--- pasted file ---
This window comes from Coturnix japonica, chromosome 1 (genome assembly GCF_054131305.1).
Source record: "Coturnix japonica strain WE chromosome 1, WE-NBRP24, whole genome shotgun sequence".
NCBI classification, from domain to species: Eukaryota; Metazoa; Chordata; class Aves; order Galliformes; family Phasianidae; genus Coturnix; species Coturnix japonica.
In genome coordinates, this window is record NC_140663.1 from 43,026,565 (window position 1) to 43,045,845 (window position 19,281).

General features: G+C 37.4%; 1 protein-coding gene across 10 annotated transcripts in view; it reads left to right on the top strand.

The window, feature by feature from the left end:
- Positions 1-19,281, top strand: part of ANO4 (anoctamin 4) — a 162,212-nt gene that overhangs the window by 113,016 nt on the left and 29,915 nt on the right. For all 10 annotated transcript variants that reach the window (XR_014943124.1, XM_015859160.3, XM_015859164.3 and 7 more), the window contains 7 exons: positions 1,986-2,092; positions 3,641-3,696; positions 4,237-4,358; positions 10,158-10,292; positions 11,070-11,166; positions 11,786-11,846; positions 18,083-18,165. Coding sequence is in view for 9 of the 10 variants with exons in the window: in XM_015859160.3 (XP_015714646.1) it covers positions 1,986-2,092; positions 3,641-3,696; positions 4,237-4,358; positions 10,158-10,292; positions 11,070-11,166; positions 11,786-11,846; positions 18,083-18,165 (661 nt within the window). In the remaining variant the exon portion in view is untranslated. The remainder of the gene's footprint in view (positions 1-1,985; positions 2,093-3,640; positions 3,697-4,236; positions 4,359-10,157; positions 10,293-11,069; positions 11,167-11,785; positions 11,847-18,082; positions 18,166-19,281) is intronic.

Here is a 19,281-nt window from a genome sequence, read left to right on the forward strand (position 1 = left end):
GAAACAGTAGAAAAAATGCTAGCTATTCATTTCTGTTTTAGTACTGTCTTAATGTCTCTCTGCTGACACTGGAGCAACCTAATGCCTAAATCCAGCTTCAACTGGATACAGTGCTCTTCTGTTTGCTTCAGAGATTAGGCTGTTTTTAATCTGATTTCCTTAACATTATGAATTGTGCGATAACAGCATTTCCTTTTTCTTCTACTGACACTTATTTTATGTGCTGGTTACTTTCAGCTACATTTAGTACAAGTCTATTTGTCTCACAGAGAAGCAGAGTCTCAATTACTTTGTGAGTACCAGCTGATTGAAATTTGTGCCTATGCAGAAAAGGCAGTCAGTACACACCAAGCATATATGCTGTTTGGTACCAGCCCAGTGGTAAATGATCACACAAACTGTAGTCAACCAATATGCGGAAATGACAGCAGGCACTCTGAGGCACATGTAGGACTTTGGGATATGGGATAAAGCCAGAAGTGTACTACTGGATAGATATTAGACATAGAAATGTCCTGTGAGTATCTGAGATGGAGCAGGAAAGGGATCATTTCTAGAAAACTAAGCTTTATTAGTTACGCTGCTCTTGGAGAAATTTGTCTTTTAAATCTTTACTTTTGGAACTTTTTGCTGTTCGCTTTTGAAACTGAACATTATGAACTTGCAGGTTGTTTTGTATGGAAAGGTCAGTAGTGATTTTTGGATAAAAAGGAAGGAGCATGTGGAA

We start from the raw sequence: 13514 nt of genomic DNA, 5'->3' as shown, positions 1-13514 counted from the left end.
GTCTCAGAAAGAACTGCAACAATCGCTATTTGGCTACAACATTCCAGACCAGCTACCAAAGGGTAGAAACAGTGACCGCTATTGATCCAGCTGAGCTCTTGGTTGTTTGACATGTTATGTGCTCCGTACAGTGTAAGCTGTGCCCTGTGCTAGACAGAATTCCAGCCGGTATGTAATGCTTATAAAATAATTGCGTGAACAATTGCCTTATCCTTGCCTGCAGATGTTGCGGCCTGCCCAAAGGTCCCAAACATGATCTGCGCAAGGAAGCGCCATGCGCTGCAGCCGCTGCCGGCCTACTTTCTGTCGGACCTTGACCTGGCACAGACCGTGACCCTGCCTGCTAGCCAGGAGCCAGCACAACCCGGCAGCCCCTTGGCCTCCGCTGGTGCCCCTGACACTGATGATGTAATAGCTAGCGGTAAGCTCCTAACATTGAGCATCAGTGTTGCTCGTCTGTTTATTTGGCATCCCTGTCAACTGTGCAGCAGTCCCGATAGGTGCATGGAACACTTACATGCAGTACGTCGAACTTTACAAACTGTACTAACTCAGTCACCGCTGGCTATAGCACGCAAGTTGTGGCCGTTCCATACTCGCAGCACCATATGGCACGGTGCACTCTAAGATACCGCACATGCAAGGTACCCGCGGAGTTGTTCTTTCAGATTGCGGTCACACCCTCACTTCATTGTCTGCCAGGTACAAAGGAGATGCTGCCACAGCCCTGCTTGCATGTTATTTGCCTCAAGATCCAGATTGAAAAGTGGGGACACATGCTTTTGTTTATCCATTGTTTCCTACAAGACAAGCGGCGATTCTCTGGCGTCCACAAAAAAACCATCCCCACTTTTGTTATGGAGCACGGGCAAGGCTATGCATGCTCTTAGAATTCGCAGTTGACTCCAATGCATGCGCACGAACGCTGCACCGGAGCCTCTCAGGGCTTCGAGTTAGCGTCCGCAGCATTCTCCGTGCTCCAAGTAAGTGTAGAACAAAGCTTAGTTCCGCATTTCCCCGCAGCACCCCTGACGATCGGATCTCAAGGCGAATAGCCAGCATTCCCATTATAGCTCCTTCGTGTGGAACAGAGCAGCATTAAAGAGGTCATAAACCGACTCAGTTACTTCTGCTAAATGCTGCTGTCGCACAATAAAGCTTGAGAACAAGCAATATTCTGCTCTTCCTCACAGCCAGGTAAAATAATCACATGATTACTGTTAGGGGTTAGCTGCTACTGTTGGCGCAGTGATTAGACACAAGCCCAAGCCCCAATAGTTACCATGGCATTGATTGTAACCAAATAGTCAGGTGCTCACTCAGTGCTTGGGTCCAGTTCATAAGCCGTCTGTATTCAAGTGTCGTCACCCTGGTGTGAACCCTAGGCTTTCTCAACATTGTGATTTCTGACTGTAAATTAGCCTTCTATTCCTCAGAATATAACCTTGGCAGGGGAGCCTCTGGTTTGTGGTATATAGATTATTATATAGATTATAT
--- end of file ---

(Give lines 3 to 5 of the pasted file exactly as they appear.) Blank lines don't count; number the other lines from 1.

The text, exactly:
NCBI classification, from domain to species: Eukaryota; Metazoa; Chordata; class Aves; order Galliformes; family Phasianidae; genus Coturnix; species Coturnix japonica.
In genome coordinates, this window is record NC_140663.1 from 43,026,565 (window position 1) to 43,045,845 (window position 19,281).

General features: G+C 37.4%; 1 protein-coding gene across 10 annotated transcripts in view; it reads left to right on the top strand.